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Simio’s patent, entitled “System and Method for Creating Intelligent Simulation Objects Using Graphical Process Descriptions,” describes different types of simulations, including those that are event-oriented, process-oriented, and object-oriented. In Simio’s infringement suit, the district court held that certain claims were ineligible for patenting under 35 U.S.C. 101. The Federal Circuit affirmed, applying the two-step “Alice” analysis. The claims are closely aligned to the decades-old computer programming practice of substituting text-based coding with graphical processing; the focus of the claimed advance remains the abstract idea. Considering the claim elements both individually and as an ordered combination, FlexSim “met its burden of showing no inventive concept or alteration of computer functionality sufficient to transform the system into a patent-eligible application.” View "Simio, LLC v. FlexSim Software Products, Inc." on Justia Law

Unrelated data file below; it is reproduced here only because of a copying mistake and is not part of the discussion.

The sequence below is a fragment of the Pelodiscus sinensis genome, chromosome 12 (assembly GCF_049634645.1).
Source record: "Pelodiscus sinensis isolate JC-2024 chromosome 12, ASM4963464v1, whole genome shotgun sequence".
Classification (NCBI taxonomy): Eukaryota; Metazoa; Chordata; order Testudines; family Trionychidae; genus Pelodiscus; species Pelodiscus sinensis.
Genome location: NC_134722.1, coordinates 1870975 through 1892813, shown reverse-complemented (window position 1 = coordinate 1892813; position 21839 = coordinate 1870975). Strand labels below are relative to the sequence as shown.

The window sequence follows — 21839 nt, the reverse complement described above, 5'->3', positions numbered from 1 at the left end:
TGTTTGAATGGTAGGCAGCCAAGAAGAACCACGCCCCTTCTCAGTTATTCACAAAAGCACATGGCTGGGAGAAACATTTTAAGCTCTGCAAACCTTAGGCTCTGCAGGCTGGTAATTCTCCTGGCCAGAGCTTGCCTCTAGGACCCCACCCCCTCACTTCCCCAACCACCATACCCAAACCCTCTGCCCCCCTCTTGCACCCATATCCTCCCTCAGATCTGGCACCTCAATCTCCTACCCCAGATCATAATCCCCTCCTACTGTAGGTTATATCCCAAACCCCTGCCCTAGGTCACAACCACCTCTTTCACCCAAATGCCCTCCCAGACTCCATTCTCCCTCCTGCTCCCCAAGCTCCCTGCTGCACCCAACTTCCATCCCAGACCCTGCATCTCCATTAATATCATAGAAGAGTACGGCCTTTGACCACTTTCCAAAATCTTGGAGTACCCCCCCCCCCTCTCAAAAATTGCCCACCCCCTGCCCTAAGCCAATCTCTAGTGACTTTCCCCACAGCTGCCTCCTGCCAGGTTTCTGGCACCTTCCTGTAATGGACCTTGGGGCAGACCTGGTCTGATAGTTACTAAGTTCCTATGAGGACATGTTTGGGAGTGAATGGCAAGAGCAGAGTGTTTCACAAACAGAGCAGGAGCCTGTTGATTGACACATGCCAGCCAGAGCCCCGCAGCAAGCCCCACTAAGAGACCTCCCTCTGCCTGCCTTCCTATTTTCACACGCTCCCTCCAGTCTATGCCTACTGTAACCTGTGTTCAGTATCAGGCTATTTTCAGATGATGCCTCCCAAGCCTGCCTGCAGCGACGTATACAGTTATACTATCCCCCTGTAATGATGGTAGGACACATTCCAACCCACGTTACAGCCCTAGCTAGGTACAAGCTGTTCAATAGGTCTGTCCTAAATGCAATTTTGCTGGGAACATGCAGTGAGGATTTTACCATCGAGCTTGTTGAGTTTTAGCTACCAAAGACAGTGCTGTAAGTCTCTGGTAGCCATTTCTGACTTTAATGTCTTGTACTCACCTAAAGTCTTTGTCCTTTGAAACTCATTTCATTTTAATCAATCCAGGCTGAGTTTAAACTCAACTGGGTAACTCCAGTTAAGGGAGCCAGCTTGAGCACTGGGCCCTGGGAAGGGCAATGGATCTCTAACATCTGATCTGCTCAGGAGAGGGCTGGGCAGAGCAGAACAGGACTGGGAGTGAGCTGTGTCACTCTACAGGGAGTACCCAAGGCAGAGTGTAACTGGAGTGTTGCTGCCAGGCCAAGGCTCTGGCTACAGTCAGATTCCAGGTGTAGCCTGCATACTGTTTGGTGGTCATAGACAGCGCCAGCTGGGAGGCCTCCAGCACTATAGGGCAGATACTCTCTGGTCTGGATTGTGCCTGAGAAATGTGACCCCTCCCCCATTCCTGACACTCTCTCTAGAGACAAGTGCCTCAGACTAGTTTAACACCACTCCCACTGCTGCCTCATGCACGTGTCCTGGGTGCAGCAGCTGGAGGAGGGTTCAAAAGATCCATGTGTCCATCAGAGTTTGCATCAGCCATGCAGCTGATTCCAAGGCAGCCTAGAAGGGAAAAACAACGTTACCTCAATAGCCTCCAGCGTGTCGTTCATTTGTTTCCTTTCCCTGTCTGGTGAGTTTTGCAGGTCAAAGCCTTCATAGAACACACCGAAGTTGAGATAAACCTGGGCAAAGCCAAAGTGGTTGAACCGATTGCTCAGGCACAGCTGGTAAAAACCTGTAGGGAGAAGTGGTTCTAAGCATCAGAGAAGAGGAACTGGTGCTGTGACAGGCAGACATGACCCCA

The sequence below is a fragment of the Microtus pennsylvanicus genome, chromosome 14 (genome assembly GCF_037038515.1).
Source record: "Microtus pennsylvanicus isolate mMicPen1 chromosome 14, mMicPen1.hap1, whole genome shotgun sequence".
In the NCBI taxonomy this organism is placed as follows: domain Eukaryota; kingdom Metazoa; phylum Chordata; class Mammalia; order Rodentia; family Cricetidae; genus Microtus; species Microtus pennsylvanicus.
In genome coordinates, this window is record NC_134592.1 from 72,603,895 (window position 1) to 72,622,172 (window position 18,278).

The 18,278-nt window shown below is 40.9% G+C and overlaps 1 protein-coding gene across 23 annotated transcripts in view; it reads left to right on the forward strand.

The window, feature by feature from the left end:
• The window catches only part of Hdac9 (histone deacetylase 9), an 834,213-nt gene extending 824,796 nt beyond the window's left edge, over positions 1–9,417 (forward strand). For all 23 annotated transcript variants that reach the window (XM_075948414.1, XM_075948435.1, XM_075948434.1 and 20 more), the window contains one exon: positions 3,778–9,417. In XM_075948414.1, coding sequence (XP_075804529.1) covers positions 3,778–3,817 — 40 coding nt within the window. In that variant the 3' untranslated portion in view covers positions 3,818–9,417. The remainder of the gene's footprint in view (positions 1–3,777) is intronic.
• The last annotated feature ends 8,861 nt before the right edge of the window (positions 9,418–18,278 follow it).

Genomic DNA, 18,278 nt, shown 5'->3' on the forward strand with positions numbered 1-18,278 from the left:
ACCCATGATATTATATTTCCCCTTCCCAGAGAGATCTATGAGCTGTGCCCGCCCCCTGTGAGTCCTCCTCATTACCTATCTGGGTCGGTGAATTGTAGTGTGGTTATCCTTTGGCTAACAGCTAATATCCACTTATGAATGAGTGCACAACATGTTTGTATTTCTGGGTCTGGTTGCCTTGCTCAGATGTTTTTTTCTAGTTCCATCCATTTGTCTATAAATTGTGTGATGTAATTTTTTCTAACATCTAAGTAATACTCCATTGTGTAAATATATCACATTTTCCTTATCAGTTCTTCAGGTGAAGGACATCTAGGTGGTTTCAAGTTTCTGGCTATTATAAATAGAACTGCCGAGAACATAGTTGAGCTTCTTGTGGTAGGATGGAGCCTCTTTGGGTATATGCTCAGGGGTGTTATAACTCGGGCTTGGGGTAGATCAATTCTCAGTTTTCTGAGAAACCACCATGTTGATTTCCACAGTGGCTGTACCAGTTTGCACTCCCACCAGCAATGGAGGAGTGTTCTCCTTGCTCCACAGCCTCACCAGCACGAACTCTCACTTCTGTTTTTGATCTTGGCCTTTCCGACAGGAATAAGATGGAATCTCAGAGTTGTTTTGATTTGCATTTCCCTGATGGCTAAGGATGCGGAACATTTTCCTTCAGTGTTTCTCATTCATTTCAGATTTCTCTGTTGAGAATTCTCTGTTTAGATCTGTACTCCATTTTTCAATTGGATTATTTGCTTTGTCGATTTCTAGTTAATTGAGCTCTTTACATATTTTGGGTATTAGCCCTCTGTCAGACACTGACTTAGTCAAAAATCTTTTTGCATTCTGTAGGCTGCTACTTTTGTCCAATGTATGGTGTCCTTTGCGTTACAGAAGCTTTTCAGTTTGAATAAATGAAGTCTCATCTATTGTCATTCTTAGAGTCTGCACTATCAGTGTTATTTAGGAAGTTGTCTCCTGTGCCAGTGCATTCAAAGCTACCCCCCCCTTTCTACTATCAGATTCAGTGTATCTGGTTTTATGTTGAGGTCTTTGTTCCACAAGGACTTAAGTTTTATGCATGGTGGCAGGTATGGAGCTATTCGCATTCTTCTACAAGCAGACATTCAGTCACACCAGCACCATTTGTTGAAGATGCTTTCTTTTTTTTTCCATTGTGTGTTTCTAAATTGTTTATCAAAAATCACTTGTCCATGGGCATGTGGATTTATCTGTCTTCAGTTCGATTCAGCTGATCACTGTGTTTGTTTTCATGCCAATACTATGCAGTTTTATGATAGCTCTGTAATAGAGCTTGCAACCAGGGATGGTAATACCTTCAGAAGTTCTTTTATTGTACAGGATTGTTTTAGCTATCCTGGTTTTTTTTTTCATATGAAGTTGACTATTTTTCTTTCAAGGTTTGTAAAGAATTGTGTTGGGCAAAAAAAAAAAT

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Raytheon and GE compete in the market to supply propulsion engines to the commercial aviation industry. Raytheon’s patent, entitled “Gas Turbine Engine with Low Stage Count Low-Pressure Turbine,” claims a two-stage high-pressure turbine engine for commercial airplanes. The patent issued in 2014. In 2016, GE petitioned the Patent Trial and Appeal Board for inter partes review, asserting that certain claims were unpatentable as obvious based on the combination of two prior art references. The Board found five claims nonobvious. GE filed an unsuccessful request for rehearing challenging the Board’s application of the legal standard for both teaching away and motivation to combine. Raytheon moved to dismiss GE’s appeal for lack of standing.The Federal Circuit vacated. Having alleged sufficient facts to establish that it is engaging in an activity that creates a substantial risk of future infringement, GE has standing to bring its appeal. The Board lacked substantial evidence for its conclusions that prior art teaches away from using a two-stage high-pressure turbine and that GE did not establish a motivation to combine prior art. View "General Electric Co. v. Raytheon Technologies Corp." on Justia Law